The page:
Roxane Gay, the author of Hunger and the New York Times bestseller, Bad Feminist, is an extraordinary essayist, writer of fiction and university teacher. But when she sat down to create a memoir, unfazed by the uncomfortable challenges when championing for gay and black women’s rights, she amassed a sizeable online following. And as the memoir explains in detail, it is her stature that earns lots of sneers, mockery and unsolicited responses and faux concerns yet nobody knows what she’s made of.
Hunger is a novel that explains how it feels to be “trapped in the cage of a body,” fashioned by the sexual violence she faced when she was just 12. She tells a tale that was probably as hard to write as it is emotional to read, especially because she endured physical and emotional obstacles from close to her and her parents never got to know.
A traumatic childhood
Hunger consists of at least two phases – a partial telling of the struggles of a fat, black women with her spiraling descriptions after enduring a rape. The self-blame and suffering compounded when the rapist embarasses the 12-year-old girl that ushers a wrong route of recovery. This part speaks about such themes as the vulnerability of a girl like her, the violations, sanctity, and sanity of resistance and learning to take care of oneself.
As a young, beautiful, petite, girl loved by her Haitian, well-off family, Gay writes that a young boy she thought might fall in love, along with a group of his friends, gang-raped her. Soon after, the untold pains, screams, and trauma engulf her life. To avoid the painful trauma, Roxane would overeating, thereby becoming fat, knowing too well that the fatter she became, the safer she would feel.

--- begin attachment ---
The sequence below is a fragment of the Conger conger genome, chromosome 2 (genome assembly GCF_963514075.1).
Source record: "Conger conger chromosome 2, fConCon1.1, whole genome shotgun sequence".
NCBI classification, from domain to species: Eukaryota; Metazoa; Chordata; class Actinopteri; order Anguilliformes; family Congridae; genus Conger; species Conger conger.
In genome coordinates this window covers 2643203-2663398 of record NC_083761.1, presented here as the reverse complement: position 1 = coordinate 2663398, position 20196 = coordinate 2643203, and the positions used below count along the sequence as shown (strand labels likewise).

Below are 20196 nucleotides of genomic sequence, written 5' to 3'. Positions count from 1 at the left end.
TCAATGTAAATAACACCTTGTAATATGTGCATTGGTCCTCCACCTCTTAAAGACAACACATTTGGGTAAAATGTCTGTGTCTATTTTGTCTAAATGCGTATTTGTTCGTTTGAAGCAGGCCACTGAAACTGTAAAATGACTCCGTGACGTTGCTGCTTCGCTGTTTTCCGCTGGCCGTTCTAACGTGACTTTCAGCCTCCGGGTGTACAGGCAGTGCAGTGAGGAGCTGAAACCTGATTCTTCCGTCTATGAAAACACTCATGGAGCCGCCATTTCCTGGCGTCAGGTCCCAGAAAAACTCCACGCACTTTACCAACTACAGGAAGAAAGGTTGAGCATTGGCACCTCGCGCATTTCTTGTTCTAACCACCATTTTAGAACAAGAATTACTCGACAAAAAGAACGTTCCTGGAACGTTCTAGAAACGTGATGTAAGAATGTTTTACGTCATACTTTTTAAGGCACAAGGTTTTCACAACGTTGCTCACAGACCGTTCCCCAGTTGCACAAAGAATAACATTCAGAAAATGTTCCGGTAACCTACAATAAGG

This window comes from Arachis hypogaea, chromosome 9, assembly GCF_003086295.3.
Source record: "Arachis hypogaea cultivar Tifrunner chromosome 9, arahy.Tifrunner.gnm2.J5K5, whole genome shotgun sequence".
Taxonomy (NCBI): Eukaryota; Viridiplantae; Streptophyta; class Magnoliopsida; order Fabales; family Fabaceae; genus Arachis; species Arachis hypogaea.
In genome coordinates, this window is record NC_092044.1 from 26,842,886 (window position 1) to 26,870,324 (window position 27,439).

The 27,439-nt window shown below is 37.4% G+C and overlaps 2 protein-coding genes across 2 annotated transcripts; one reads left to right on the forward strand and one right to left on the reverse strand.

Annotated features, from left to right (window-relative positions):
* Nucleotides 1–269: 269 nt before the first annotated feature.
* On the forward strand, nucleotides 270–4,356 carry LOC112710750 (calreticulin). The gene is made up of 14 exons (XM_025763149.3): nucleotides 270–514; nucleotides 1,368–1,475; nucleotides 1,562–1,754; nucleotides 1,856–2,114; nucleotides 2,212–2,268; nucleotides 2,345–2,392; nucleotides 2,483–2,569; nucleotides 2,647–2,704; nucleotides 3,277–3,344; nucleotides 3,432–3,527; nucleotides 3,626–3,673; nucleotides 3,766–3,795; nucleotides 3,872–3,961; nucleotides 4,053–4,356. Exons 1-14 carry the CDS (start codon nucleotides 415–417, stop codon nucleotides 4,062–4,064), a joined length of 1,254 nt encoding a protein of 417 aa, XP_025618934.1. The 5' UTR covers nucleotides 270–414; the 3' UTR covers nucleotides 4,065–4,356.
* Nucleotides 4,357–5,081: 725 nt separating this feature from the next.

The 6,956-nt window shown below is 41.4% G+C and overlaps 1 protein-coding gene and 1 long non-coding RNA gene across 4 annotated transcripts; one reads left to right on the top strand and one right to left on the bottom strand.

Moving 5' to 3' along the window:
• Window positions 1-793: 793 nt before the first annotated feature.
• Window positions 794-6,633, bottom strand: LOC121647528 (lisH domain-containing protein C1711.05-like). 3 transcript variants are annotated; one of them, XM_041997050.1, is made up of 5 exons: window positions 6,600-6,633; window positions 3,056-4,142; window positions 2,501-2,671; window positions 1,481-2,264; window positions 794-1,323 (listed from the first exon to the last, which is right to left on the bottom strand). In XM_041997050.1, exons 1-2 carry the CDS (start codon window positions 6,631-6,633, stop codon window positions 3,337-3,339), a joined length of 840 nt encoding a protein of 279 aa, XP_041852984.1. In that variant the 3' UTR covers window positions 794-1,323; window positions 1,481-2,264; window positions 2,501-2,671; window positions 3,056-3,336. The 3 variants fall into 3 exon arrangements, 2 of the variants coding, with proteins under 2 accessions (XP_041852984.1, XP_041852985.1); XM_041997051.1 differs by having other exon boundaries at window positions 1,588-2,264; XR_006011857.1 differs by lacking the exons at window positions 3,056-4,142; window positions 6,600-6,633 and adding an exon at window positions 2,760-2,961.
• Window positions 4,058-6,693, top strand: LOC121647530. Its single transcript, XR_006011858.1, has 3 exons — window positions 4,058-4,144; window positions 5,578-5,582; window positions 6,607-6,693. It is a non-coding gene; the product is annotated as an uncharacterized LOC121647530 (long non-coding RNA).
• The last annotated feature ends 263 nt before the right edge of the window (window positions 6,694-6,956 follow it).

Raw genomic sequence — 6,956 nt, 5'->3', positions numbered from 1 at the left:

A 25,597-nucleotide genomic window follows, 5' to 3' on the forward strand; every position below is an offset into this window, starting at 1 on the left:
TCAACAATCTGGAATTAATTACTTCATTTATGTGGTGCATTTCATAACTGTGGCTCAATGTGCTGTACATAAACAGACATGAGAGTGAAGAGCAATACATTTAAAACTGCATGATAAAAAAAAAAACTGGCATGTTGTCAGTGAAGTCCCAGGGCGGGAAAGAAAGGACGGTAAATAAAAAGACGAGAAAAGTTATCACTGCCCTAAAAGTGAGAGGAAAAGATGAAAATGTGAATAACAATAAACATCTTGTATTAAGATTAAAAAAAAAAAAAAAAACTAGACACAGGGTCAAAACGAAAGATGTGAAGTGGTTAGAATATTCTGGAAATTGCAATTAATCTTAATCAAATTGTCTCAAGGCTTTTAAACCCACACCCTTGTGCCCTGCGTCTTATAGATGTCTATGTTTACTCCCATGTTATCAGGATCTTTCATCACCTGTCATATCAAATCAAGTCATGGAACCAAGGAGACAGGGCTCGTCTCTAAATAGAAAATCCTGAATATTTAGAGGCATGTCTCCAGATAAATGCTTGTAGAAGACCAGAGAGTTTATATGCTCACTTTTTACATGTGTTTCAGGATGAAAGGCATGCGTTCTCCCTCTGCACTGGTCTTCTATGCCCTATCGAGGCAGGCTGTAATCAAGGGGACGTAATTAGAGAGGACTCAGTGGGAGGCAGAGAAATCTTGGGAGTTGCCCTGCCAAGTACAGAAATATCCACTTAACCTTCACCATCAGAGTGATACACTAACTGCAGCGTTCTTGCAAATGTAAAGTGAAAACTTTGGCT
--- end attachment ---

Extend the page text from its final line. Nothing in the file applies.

A series of events soon followed, including dropping out of Yale after her second year, fleeing to Phoenix with a guy she had met online and earning a living as a phone-sex worker. Everything including her sexual vacillations, caps off the sad, traumatised, hopeless and wounded Roxane Gay.
The road to recovery
The second part is more of recovery, self-actualisation, and forgiveness, along with humour and understanding of what life is. Admitting to Googling the man who raped her, calling him and then feeling afraid of speaking on the phone also explains “a confession” that Roxane’s Hunger is. She describes hunger as something that is in “metaphorical sense” helping understand the purpose of life.
Hunger isn’t an attention-seeking misery memoir, but rather an ally, escape, and solace of hers. From the way she documents the faltering, incomplete, unsensational account, all you can feel is the unthinkable abuse she suffered. With the criminal being an executive at a large corporation, it is anyone’s guess if the memoir would reach him and if indeed he gets hold of it, how he would feel.
Hunger by Roxane Gay is an absolute must-read if honest and inspirational memoir amazes you. You will read about her moving confessionals, why she refers to her body as “wildly undisciplined,” and what the talented author is capable of.
Reading duration: 6 hours 36 minutes
This book is available from Amazon at $16.15
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